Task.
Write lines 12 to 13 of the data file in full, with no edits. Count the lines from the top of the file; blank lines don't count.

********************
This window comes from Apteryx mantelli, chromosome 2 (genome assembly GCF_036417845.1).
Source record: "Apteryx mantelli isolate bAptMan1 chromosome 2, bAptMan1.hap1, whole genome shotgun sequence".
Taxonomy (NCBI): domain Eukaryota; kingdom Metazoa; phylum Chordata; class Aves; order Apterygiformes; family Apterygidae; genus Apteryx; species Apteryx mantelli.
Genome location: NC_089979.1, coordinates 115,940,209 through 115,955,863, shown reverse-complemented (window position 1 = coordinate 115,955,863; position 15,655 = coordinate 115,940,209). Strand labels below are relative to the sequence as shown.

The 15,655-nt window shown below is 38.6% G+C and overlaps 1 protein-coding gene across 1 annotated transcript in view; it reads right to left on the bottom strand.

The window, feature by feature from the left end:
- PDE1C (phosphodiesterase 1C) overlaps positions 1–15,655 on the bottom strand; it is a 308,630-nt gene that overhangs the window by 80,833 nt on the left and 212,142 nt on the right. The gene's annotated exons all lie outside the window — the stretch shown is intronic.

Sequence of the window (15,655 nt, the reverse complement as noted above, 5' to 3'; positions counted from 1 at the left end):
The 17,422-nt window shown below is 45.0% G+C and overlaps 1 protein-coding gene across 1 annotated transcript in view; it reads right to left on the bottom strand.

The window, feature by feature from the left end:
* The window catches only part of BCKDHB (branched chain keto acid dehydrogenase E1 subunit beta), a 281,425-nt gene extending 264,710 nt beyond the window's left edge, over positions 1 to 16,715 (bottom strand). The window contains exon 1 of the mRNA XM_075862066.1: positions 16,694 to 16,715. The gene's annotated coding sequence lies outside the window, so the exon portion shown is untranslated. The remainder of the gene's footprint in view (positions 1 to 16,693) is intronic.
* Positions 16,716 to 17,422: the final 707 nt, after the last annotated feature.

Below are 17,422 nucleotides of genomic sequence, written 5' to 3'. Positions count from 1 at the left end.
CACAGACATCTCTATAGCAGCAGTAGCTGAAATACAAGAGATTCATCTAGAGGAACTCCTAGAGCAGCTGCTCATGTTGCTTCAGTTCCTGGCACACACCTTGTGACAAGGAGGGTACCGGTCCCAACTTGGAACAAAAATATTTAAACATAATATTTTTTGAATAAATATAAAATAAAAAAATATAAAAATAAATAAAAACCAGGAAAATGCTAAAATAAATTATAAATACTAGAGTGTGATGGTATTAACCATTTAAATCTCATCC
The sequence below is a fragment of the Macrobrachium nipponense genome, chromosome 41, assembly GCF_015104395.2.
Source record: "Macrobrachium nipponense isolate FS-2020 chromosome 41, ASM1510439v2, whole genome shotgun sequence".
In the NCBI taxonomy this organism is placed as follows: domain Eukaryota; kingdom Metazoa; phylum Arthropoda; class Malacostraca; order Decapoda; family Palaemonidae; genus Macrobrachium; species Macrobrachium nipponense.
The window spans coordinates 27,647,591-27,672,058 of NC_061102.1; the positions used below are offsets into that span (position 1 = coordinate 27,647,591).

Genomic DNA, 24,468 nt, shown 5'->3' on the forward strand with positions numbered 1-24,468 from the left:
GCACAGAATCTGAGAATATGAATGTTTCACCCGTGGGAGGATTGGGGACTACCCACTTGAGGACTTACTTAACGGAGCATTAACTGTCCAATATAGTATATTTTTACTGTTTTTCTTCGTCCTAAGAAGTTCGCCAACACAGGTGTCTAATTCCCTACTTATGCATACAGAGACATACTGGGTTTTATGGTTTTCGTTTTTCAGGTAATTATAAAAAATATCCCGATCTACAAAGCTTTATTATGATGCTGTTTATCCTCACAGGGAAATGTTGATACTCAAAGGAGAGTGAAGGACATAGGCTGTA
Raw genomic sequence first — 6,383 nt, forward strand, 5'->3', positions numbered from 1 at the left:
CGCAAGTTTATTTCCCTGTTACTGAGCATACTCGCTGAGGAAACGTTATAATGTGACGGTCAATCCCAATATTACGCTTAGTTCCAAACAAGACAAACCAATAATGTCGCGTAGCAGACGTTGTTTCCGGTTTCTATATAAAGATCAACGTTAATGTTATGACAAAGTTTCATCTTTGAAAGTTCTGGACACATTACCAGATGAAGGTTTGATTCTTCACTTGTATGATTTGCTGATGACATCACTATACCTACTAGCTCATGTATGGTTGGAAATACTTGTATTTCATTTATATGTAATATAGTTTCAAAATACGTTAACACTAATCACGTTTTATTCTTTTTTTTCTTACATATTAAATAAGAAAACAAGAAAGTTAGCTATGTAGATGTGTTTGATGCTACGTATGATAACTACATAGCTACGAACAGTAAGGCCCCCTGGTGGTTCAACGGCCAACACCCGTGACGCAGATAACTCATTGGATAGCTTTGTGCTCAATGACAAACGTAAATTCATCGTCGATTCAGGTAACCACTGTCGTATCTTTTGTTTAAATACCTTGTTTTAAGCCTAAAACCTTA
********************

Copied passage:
* Positions 16,716 to 17,422: the final 707 nt, after the last annotated feature.

Below are 17,422 nucleotides of genomic sequence, written 5' to 3'. Positions count from 1 at the left end.